One of the first things I learned as a new dog owner was: When you meet a new dog, don’t guess the breed.
My dad, a volunteer dog walker at two local shelters, had just called me excited about meeting a Blue Tick Coon Hound, so I looked up a photo. Then, like learning a new word and then immediately hearing it in conversation, I was at the dog park when what should I see, feeling so in the know, but what I thought was a…
“Oh!” I asked the lady owner of the two blueish-speckled hounds, “Are those Blue Tick Coon Hounds?!”
She looked at me like I’d just asked if her Hermes scarf was by Isaac Mizrahi for Target. “They’re English Setters,” she said pointedly.
What can I say? To a sighthound owner, they look like the same deal.
This reminds me of our friends telling us that passers-by once insisted that their fawn whippet, Algernon, was a Dalmation because “He has spots!”
I’ve also learned – again the hard way – that when you are told the breed and do not understand it, simply nod and smile. A woman told me her big-eared little dog was a rat terrier. I thought I hadn’t heard her right. “What kind of terrier?” I asked. She repeated, “RAT.”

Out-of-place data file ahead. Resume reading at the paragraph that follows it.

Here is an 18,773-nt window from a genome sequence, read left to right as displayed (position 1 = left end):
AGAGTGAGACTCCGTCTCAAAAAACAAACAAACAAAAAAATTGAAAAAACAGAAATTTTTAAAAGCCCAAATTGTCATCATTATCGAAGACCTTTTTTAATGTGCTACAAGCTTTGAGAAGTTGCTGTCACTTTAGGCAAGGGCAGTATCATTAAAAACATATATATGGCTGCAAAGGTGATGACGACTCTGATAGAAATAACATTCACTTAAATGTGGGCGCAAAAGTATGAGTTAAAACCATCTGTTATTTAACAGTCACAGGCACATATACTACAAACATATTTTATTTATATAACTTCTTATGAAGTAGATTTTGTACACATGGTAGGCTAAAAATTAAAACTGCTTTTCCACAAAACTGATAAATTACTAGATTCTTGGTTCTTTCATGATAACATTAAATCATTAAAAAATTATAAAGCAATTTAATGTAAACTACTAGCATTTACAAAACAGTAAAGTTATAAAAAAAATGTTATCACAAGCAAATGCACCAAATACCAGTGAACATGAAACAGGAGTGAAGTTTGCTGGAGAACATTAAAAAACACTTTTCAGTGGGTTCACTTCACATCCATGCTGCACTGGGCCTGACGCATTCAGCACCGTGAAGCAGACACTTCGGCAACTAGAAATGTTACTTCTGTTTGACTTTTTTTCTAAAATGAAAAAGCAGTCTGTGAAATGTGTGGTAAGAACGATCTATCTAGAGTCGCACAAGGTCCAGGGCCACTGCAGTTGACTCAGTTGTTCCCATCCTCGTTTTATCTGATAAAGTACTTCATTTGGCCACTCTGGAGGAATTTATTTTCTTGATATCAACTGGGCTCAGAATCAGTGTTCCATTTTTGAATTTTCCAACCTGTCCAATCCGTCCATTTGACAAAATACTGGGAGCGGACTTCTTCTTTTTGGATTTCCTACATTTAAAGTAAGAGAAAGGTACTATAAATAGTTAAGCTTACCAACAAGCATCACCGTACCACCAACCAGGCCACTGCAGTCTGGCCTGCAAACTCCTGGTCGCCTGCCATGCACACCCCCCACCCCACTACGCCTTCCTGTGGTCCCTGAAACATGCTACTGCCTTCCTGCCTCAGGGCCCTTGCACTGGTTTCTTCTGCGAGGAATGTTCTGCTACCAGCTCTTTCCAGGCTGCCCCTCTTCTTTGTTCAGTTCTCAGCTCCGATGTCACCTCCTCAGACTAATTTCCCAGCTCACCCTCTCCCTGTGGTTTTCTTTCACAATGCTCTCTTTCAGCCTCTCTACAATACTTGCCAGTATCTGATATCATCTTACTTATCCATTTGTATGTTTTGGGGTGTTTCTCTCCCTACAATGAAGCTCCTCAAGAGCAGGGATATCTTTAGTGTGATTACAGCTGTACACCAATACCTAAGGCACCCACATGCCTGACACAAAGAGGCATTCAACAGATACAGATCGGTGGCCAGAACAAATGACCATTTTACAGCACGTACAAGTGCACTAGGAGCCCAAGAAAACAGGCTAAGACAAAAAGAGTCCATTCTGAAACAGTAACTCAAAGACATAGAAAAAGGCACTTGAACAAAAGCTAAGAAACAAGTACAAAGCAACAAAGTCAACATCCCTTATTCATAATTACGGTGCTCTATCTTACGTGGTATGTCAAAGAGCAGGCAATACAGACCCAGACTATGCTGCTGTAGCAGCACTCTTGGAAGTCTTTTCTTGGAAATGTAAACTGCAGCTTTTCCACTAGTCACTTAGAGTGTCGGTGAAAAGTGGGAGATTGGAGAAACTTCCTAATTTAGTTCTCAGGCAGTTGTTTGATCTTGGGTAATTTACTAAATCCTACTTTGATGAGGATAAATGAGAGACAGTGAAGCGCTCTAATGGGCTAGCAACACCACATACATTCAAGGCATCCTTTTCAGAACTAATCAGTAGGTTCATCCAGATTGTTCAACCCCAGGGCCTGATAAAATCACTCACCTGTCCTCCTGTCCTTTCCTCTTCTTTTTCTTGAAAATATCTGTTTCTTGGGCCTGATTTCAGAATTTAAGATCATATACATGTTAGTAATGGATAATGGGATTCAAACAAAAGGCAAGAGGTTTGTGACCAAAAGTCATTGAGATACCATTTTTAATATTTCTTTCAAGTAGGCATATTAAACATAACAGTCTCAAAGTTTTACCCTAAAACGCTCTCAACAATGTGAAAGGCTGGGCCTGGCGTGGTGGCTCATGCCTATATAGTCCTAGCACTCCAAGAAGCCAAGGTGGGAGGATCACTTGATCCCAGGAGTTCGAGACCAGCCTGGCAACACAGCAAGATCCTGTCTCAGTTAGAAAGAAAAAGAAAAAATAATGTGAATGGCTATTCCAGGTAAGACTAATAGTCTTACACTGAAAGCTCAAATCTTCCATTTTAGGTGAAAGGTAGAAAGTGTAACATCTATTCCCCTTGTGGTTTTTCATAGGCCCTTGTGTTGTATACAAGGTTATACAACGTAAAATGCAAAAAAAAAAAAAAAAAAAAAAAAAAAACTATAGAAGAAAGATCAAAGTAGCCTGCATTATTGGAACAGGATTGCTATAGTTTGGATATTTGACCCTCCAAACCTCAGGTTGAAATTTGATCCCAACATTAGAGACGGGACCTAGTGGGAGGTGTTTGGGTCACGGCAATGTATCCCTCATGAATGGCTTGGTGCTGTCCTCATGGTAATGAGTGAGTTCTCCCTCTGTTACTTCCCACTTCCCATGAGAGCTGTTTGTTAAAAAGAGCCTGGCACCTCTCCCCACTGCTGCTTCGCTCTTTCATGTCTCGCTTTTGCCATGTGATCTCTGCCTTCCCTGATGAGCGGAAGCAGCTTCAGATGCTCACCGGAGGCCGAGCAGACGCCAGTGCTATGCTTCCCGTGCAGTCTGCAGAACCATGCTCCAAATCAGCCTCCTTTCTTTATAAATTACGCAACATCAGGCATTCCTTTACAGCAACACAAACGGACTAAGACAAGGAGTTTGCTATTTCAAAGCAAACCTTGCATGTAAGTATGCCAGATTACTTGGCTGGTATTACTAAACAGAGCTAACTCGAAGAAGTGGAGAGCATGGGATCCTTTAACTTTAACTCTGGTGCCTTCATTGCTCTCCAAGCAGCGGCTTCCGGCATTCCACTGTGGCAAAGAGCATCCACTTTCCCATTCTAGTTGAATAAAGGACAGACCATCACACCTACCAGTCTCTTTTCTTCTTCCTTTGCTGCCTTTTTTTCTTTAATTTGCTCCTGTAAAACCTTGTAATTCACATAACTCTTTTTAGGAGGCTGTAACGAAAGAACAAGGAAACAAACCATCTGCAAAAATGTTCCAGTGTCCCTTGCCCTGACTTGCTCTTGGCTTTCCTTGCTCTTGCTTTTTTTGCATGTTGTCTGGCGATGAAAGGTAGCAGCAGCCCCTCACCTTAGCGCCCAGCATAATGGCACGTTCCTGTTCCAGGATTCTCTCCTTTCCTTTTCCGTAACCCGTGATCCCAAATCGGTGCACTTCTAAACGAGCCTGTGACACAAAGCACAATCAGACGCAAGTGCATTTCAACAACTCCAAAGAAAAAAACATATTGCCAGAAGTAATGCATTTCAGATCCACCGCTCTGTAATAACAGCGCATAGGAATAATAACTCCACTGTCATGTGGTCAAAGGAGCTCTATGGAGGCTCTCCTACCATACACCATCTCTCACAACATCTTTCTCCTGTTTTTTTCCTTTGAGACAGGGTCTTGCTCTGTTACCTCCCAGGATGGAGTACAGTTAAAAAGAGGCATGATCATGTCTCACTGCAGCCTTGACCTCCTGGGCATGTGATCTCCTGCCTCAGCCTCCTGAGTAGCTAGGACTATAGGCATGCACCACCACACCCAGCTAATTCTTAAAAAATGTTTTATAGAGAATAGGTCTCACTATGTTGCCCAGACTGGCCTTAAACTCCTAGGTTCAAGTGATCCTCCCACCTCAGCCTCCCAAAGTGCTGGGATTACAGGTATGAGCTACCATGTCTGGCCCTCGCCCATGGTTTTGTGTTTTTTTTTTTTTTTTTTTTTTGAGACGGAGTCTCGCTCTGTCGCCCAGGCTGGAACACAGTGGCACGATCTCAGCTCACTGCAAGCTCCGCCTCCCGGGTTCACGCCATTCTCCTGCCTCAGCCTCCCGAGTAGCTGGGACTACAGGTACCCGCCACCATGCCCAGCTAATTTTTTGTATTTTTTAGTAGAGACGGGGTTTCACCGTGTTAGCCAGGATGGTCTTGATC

“Rhett?” I asked, “Like in Gone with the Wind?”
I could tell she wanted to say, “No, stupido, as in rodent of the night.”
Few people have heard of a whippet, so the most common comment we get is, “Look at the greyhounds!” Or, “Are they puppies/miniatures?” Two women in Central Park who did not speak English still managed to ask, “Simpsons?”
When we were deciding to get a whippet, I saw a sign from the universe: A man with a giant whippet! I excitedly asked the question we now long to hear from strangers: “Is that a whippet?”
I am possibly the only person ever to make that mistake. “He’s a retired racing greyhound,” the man told me as he edged himself between me and his lanky hound.
Bob didn’t do much better. He called me from Central Park: “There’s someone sitting here with a whippet!”
“I’ll be right there!” I said, and ran a mile to see the “whippet.”
“It’s got long hair,” Bob told me. Uh-huh. It was, alas, an Afghan.
When it is your dog you are obsessed with, it seems perfectly and utterly clear: It is what it is, and could not possibly be anything else. In other cases, save other owners shock and awe at your ignorance (or maybe it’s just me…) and limit your comments to, “What a nice/beautiful dog!”